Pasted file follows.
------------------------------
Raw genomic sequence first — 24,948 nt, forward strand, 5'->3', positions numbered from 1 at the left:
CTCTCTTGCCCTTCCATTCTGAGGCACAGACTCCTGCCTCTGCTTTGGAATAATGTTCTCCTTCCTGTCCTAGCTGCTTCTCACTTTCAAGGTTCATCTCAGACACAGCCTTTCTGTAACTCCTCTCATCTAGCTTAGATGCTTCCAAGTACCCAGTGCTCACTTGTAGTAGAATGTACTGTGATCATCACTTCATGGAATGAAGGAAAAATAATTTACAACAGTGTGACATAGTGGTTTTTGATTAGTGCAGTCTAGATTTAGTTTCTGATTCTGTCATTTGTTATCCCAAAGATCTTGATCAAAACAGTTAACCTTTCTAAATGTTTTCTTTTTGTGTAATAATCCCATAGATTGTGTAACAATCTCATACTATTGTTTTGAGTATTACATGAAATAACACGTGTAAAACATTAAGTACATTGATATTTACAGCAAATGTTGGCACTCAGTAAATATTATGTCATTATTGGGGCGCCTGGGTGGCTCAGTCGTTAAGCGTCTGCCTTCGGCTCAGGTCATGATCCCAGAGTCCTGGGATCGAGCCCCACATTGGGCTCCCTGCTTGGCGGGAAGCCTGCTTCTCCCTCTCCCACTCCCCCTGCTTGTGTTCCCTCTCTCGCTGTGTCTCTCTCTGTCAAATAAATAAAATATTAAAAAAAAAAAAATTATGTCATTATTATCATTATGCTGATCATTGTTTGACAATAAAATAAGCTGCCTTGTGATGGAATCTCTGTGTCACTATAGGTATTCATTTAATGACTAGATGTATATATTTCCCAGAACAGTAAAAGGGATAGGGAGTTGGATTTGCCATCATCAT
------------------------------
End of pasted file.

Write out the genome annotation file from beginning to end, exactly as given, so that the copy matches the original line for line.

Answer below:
Raw genomic sequence first — 24,948 nt, forward strand, 5'->3', positions numbered from 1 at the left:
CTCTCTTGCCCTTCCATTCTGAGGCACAGACTCCTGCCTCTGCTTTGGAATAATGTTCTCCTTCCTGTCCTAGCTGCTTCTCACTTTCAAGGTTCATCTCAGACACAGCCTTTCTGTAACTCCTCTCATCTAGCTTAGATGCTTCCAAGTACCCAGTGCTCACTTGTAGTAGAATGTACTGTGATCATCACTTCATGGAATGAAGGAAAAATAATTTACAACAGTGTGACATAGTGGTTTTTGATTAGTGCAGTCTAGATTTAGTTTCTGATTCTGTCATTTGTTATCCCAAAGATCTTGATCAAAACAGTTAACCTTTCTAAATGTTTTCTTTTTGTGTAATAATCCCATAGATTGTGTAACAATCTCATACTATTGTTTTGAGTATTACATGAAATAACACGTGTAAAACATTAAGTACATTGATATTTACAGCAAATGTTGGCACTCAGTAAATATTATGTCATTATTGGGGCGCCTGGGTGGCTCAGTCGTTAAGCGTCTGCCTTCGGCTCAGGTCATGATCCCAGAGTCCTGGGATCGAGCCCCACATTGGGCTCCCTGCTTGGCGGGAAGCCTGCTTCTCCCTCTCCCACTCCCCCTGCTTGTGTTCCCTCTCTCGCTGTGTCTCTCTCTGTCAAATAAATAAAATATTAAAAAAAAAAAAATTATGTCATTATTATCATTATGCTGATCATTGTTTGACAATAAAATAAGCTGCCTTGTGATGGAATCTCTGTGTCACTATAGGTATTCATTTAATGACTAGATGTATATATTTCCCAGAACAGTAAAAGGGATAGGGAGTTGGATTTGCCATCATCAT